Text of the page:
Strategy WTP  Relative risk reduction Total Incremental Total Incremental
($/QALY) Cost ($) Cost ($) QALY QALY
RT 50,000 0.58 8,615 68,476 6.06 1.37
RT + NT 77,091 7.43
RT 1,00,000 0.78 8,615 62,990 6.06 0.63
RT + NT 71,605 6.69

Table 3: Theoretical costs and benefits of add-on NT based on an acquisition cost of $7,000 and a minimal relative risk reduction for cost-effectiveness at each of three predefined WTP thresholds.<

This diagram displays the impact on the ICER of the 15 most important parameters at a WTP fixed at $50,000/QALY. The three most important parameters affecting the model are the NT cost ($5,250 to $8,750), the ECVD utility (0.741 to 1.0) and the discount rate (0% to 3%). The probabilistic sensitivity analysis was performed, but the results are not presented, as the scatter plots were all essentially symmetrically distributed around the WTP threshold line due to the nature of the analysis.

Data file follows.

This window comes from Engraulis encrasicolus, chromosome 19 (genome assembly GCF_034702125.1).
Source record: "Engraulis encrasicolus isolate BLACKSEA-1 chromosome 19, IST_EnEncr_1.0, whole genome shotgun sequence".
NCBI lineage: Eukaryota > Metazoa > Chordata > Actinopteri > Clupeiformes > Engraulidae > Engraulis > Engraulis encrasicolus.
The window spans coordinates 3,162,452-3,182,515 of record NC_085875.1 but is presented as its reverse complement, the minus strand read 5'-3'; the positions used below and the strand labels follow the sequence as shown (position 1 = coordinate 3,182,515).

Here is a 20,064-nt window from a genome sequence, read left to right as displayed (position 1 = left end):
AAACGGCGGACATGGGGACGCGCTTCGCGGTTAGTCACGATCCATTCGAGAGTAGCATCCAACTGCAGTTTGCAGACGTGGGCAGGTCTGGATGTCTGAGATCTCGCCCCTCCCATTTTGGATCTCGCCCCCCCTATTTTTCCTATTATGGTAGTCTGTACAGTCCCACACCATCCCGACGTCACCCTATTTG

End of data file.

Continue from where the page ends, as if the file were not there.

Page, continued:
Our model allowed the estimation of two relative risk ratios that a NT, efficacious in lowering CVE but expensive, would need to have by fixing two different cost-effective WTP thresholds in a population intolerant to high doses of statins in secondary prevention of CVD. The relative risk ratios obtained were 0.58 for an ICER of $50,000/QALY and 0.78 for an ICER of $100,000/QALY. Our cost-effectiveness model showed to be sensitive to the cost of the NT, the utility of ECVD and the discount rate.